Last month, I wrote about a tiny pest that’s threatening Adirondack moose populations – the winter tick. Now, there’s an even tinier pest that’s potentially putting Adirondack waterways in danger – the microbead.
Microbeads are small pieces of plastic that are commonly found in body washes, facial scrubs, toothpastes, and other personal care products. Consumers like them for their ability to exfoliate skin and remove dirt and grease, but most users aren’t aware of what happens once they rinse the microbeads off.
In reality, the plastic rolls down the drain, through natural waterways, and eventually winds up in the ocean, thereby contributing to our already severe aquatic pollution problems. The Washington Post has pointed out that the size of microbeads, 5mm in diameter or less, makes them small enough to pass through filters that are designed to catch pollutants. They also tend to float, which allows them to evade skimmers in wastewater treatment plants. Once they’re in waterways, they break down slowly, but not before they’re eaten by aquatic creatures who mistake them for fish eggs or other types of food.
NY Daily News has cited a report released at the United Nations Environment Assembly that asserted $13 billion worth of damage is done to marine ecosystems by microbeads each year. While the plastic spheres have already been found in the stomachs of fish in many parts of the country, Lake Placid News just yesterday reported that they’ve been found in Lake Placid’s wastewater and 24 other treatment facilities state-wide.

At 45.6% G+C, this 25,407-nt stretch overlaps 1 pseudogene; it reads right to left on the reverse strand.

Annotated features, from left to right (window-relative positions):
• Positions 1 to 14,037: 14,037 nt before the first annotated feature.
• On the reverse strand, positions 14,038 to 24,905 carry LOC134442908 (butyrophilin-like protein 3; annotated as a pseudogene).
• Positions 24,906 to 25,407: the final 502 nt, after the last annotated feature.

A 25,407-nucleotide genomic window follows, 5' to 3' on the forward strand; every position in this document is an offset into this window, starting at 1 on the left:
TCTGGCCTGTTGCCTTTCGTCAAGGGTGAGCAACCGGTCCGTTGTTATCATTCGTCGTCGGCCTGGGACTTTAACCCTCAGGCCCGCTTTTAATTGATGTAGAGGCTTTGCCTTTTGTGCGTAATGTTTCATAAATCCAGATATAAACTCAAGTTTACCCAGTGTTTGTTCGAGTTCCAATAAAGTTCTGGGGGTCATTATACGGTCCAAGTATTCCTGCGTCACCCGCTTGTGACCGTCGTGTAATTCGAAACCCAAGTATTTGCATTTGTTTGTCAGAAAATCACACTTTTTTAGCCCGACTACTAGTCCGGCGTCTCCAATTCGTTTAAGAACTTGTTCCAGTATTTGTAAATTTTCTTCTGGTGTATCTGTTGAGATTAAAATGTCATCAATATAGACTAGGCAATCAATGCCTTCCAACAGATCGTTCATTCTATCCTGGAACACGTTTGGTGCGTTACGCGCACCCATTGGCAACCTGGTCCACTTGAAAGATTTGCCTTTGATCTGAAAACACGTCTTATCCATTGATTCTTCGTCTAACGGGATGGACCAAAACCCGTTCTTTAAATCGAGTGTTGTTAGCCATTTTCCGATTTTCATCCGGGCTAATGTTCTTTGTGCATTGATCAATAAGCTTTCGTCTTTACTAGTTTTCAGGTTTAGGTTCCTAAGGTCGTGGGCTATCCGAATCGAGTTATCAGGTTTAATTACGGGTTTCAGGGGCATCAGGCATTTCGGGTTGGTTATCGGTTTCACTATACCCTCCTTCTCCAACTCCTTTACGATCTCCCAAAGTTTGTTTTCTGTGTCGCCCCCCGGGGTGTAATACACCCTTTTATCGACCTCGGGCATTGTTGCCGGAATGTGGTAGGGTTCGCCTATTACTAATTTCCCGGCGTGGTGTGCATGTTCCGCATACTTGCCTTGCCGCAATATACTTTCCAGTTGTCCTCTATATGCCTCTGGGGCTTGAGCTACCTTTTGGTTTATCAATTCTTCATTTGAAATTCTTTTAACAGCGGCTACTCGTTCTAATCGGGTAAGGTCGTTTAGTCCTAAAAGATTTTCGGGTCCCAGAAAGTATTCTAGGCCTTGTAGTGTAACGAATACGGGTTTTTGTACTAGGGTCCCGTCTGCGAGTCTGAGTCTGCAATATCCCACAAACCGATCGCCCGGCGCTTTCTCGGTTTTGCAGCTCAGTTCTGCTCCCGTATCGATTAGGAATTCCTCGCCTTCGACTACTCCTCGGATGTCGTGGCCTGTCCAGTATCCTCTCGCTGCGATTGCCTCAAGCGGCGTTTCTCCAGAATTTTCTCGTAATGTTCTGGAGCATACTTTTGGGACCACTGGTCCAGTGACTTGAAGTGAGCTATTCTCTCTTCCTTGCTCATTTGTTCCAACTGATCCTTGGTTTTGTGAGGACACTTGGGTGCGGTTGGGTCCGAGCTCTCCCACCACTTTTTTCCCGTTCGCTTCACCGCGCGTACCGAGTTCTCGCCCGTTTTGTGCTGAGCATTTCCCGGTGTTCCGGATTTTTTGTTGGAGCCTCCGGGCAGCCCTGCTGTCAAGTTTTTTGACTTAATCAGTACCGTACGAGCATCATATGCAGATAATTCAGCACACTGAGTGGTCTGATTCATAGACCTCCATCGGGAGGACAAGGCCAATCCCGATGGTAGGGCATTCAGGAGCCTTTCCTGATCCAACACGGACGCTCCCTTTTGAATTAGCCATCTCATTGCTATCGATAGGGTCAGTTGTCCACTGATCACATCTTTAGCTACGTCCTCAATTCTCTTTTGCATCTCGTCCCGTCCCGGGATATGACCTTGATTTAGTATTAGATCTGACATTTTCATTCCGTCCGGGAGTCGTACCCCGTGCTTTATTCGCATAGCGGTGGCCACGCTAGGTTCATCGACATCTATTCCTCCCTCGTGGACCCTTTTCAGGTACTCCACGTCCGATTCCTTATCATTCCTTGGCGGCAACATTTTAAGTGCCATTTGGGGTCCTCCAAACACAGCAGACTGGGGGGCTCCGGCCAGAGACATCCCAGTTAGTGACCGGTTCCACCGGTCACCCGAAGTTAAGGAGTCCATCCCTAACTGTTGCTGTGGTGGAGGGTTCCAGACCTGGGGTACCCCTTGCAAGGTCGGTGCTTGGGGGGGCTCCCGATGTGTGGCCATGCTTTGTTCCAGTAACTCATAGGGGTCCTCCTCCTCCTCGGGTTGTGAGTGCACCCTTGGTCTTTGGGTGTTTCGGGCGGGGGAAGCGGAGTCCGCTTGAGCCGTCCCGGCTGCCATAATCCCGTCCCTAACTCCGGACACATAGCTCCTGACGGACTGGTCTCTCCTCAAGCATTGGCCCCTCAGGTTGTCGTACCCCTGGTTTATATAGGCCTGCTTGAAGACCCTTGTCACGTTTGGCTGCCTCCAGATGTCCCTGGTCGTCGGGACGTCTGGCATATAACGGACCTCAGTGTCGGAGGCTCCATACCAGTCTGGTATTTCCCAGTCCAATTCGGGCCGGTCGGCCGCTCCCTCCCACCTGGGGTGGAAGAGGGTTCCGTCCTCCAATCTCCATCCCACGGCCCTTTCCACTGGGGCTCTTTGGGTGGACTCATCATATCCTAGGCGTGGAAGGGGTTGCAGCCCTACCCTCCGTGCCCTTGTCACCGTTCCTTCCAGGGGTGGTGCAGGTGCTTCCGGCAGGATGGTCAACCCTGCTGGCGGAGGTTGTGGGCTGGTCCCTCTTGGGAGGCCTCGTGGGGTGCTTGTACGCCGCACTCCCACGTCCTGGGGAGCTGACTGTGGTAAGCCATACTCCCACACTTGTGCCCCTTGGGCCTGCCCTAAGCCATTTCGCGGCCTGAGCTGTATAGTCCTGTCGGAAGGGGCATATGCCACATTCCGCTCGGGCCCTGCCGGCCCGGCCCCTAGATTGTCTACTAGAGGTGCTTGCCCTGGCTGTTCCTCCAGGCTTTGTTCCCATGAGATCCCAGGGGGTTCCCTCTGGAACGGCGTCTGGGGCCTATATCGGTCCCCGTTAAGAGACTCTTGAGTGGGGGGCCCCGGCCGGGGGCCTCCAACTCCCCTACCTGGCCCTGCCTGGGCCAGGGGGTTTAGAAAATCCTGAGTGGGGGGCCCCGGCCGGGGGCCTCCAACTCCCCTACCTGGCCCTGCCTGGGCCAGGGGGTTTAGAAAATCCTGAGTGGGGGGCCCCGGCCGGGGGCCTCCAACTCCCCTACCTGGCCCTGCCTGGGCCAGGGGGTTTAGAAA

Action is currently being taken to ban the use of plastic microbeads in personal care products. New York State Attorney General Eric Schneiderman proposed a bill called the “Microbead-Free Waters Act” last year that would have banned all plastic microbeads in 2016, but it never made it to the Senate floor. Another proposed bill, according to Lake Placid News, is more lenient and would allow the use of microbeads made from bio-degradable plastics, which still pose a threat to aquatic life.
Photo Credit: Judy Tomlinson
Many companies have begun phasing out their use of microbeads and switching to natural alternatives, “like rice, apricot seeds, walnut shells, powdered pecan shells, and bamboo,” according to The Huffington Post. Lake Placid News also identifies “salt, sugar, oat kernel flour, tapioca starch, lava clay, and diatomaceous earth (made from crushed shells or cell walls of single-celled algae)” as other exfoliating options.
Illinois and New Jersey have already banned products containing microbeads, but it remains to be seen whether similar legislation will be enacted in New York.